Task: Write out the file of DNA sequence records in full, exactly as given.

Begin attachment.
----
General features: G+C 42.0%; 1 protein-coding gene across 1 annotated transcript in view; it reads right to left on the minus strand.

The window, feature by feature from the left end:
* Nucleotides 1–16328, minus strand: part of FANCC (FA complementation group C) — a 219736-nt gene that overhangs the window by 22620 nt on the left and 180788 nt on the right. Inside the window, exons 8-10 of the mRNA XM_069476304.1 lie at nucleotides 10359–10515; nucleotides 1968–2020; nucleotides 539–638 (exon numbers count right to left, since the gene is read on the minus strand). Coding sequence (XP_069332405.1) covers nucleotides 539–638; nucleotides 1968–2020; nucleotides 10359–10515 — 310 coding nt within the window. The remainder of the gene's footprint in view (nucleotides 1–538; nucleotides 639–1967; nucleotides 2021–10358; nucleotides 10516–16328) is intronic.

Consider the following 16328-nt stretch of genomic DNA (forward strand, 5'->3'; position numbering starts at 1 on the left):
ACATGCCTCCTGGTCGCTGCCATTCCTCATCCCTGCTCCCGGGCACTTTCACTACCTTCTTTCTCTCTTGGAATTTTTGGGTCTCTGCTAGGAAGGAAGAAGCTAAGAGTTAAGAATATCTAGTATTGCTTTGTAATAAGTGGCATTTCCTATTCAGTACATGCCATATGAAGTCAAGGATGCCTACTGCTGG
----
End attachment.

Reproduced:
General features: G+C 42.0%; 1 protein-coding gene across 1 annotated transcript in view; it reads right to left on the minus strand.

The window, feature by feature from the left end:
* Nucleotides 1–16328, minus strand: part of FANCC (FA complementation group C) — a 219736-nt gene that overhangs the window by 22620 nt on the left and 180788 nt on the right. Inside the window, exons 8-10 of the mRNA XM_069476304.1 lie at nucleotides 10359–10515; nucleotides 1968–2020; nucleotides 539–638 (exon numbers count right to left, since the gene is read on the minus strand). Coding sequence (XP_069332405.1) covers nucleotides 539–638; nucleotides 1968–2020; nucleotides 10359–10515 — 310 coding nt within the window. The remainder of the gene's footprint in view (nucleotides 1–538; nucleotides 639–1967; nucleotides 2021–10358; nucleotides 10516–16328) is intronic.

Consider the following 16328-nt stretch of genomic DNA (forward strand, 5'->3'; position numbering starts at 1 on the left):
ACATGCCTCCTGGTCGCTGCCATTCCTCATCCCTGCTCCCGGGCACTTTCACTACCTTCTTTCTCTCTTGGAATTTTTGGGTCTCTGCTAGGAAGGAAGAAGCTAAGAGTTAAGAATATCTAGTATTGCTTTGTAATAAGTGGCATTTCCTATTCAGTACATGCCATATGAAGTCAAGGATGCCTACTGCTGG